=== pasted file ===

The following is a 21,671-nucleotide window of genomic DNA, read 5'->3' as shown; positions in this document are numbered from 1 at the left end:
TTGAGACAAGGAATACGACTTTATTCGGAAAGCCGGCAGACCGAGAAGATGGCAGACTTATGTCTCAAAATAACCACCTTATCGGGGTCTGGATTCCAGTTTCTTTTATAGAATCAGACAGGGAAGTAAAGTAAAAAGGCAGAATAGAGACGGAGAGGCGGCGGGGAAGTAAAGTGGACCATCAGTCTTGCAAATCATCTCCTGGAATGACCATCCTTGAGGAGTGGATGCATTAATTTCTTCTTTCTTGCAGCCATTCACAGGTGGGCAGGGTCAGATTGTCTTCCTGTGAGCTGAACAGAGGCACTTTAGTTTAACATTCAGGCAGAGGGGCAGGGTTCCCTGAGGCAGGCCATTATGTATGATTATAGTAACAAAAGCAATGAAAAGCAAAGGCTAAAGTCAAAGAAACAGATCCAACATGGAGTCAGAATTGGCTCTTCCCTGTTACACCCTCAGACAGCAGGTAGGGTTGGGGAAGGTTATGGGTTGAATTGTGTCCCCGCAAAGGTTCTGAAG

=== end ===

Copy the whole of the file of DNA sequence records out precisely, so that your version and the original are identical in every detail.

The following is a 21,671-nucleotide window of genomic DNA, read 5'->3' as shown; positions in this document are numbered from 1 at the left end:
TTGAGACAAGGAATACGACTTTATTCGGAAAGCCGGCAGACCGAGAAGATGGCAGACTTATGTCTCAAAATAACCACCTTATCGGGGTCTGGATTCCAGTTTCTTTTATAGAATCAGACAGGGAAGTAAAGTAAAAAGGCAGAATAGAGACGGAGAGGCGGCGGGGAAGTAAAGTGGACCATCAGTCTTGCAAATCATCTCCTGGAATGACCATCCTTGAGGAGTGGATGCATTAATTTCTTCTTTCTTGCAGCCATTCACAGGTGGGCAGGGTCAGATTGTCTTCCTGTGAGCTGAACAGAGGCACTTTAGTTTAACATTCAGGCAGAGGGGCAGGGTTCCCTGAGGCAGGCCATTATGTATGATTATAGTAACAAAAGCAATGAAAAGCAAAGGCTAAAGTCAAAGAAACAGATCCAACATGGAGTCAGAATTGGCTCTTCCCTGTTACACCCTCAGACAGCAGGTAGGGTTGGGGAAGGTTATGGGTTGAATTGTGTCCCCGCAAAGGTTCTGAAG